At the Malta Film Week, experts discussed how NFTs can change film, branding and storytelling

The upcoming technological revolution will offer new spaces to tell and sell stories, but will also bring many challenges and some risks

From left to right: Anthony David Gatt, artist Zack Ritchie, and University of Malta lecturers Joshua Ellul and Ioannis Revolidis (Photo: © Malta Film Commission)

Last week, on Day 4 of the inaugural edition of the Malta Film Week (24-29 January), the ballroom of the Phoenicia Hotel hosted a panel titled “DLTs in the creative industries,” moderated by Anthony David Gatt. The first part of the event saw the participation of University of Malta’s lecturers Ioannis Revolidis and Joshua Ellul, alongside artist Zack Ritchie.

In his contribution, Ritchie stressed the advantages given by NFTs’ transparency and certified ownership, features that allow them to become unique goods, create status symbols and brands (or to strengthen already established ones), setting up virtual and real communities around them, and the opportunity of earning additional revenues through royalties. “NFTs are somewhat better than autographs, they’re closer to badges,” he said, hinting at the exclusive nature of these items and mentioning the example of the Gift Goat, a gifting experience curated by Gary Vaynerchuk and the VeeFriends team.

Revolidis claimed that NFTs go beyond the standard centralised model imposed by tech giants such as Amazon, Google or Apple. He said that when we buy immaterial goods online and push the button “buy,” we normally gain access to a license agreement, but we do not really own these. NFTs, he argues, might change things since they allow users to prove they exercise control over a given item. He also expressed concerns about the legislative problems that may arise while regulating NFTs – for example, in terms of taxation and copyright. Who owns the film? What kind of economic privileges can the rights holder keep after selling a given film(-related) NFT? Will contracts be fully automated? These are just some of the questions the industry will be forced to answer. According to Revolidis, the future will be a most likely hybrid one, wherein the majority of the processes will be automated, but still regulated by some type of light-touch legislation.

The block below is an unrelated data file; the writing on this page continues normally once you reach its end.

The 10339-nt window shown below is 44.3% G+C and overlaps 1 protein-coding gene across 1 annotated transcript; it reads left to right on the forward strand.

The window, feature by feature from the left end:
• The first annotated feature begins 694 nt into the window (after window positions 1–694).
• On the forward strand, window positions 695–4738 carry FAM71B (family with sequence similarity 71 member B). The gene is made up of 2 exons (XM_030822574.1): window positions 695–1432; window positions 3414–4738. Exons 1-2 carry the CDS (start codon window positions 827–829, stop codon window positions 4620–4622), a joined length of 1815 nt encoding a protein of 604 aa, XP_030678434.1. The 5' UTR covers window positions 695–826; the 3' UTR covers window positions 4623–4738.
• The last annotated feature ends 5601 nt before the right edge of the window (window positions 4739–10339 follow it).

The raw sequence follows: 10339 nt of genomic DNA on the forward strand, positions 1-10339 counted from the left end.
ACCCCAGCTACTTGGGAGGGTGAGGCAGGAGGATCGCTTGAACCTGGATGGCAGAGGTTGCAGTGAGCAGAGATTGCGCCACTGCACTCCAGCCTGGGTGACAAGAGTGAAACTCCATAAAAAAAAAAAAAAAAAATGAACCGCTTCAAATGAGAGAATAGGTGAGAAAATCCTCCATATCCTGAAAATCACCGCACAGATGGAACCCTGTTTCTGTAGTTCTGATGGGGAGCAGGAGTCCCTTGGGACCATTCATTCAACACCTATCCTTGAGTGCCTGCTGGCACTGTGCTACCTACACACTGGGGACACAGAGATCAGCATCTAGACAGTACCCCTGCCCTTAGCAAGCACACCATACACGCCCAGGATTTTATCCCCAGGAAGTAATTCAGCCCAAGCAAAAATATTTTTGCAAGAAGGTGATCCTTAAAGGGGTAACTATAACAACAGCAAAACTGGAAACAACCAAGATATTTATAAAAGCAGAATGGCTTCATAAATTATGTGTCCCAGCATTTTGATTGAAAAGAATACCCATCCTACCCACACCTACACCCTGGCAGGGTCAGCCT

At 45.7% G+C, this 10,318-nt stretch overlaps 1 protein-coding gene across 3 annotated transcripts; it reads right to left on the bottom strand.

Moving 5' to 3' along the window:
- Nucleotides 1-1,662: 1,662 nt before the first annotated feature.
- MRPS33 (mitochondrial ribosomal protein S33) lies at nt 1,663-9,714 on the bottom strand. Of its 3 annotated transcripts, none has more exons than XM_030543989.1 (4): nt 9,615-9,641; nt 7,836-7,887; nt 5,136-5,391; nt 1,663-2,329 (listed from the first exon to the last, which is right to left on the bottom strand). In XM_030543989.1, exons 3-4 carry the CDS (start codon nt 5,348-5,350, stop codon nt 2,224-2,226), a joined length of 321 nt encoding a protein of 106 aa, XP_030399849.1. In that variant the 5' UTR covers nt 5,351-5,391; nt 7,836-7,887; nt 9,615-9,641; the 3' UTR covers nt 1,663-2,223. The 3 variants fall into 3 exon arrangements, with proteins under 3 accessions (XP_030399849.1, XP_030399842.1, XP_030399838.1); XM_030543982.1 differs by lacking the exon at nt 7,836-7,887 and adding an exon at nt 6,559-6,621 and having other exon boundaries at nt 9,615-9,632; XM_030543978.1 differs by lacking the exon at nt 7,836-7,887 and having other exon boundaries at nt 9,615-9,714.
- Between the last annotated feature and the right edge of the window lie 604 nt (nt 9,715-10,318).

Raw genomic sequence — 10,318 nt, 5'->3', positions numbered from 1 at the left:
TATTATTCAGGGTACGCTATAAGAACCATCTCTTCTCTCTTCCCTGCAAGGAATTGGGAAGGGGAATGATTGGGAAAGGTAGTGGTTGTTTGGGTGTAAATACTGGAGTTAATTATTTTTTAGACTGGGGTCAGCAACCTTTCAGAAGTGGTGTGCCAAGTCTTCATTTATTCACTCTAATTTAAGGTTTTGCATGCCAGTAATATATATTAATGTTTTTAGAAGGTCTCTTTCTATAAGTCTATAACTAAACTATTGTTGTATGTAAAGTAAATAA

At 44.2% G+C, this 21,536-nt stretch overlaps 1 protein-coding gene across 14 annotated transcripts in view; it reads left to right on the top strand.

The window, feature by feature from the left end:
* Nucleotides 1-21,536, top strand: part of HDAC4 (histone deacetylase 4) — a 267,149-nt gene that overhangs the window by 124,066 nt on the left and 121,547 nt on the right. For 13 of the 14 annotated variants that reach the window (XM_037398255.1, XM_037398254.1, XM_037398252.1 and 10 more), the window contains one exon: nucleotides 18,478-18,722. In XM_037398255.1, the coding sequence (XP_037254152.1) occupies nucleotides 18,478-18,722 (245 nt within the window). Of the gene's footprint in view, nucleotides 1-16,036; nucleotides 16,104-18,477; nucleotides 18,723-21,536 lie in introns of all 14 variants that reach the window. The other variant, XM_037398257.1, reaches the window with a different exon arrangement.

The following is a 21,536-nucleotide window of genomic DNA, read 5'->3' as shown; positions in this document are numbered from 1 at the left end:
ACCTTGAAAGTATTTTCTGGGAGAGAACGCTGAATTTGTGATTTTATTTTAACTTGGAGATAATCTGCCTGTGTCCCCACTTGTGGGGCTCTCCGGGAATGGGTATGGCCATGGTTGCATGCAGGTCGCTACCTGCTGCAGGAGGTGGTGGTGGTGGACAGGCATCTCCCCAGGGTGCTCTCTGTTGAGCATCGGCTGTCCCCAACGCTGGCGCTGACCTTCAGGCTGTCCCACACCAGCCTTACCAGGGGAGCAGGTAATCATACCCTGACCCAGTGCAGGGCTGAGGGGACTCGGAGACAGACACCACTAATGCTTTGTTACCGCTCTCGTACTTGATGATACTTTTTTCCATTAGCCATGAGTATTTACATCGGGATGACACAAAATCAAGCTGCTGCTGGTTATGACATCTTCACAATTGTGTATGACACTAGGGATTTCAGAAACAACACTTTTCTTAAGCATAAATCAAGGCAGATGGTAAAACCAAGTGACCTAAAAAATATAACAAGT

Speaking about potential applications of the blockchain in film, Ellul highlighted how important it is to make its concept clear to the wider masses. He also mentioned the need to bring in external auditors or other players who can make it trustable to the public.

In the second part of the panel, Gatt welcomed on stage Stella Friaisse of Female Switch, who talked through her innovative “gamepreneurship” approach, and entrepreneur Olivier De Bono. The latter highlighted the fact that the real strength of NFTs is “certified ownership” and added that the metaverse can be a great place for new and established brands to sell their products, including film industry players: “In the near future, I can see Touchstone or Warner Bros promoting their films in the metaverse. […] The fact that the metaverse allows you to own the architecture opens up endless opportunities.”

“When it comes to the film industry, new models are required and we need to think creatively,” said Luca Arrigo of The Metaverse Cooperative. He then presented one of his projects, nonfungiblestory.io, wherein holders of NFTs can gain access to a star-led virtual social engagement platform that promises “to bring fans closer than ever before to their favourite celebrities and world-famous brands.” The world’s first Non-fungible Story (NFS) is set to be directed by Spain’s Koldo Serr and will star Álvaro Morte, best known for playing the Professor in Netflix hit Money Heist. Holders can access four different tiers and different benefits – from early access content or discounts on merchandise to the opportunity to serve as an executive producer of future shows.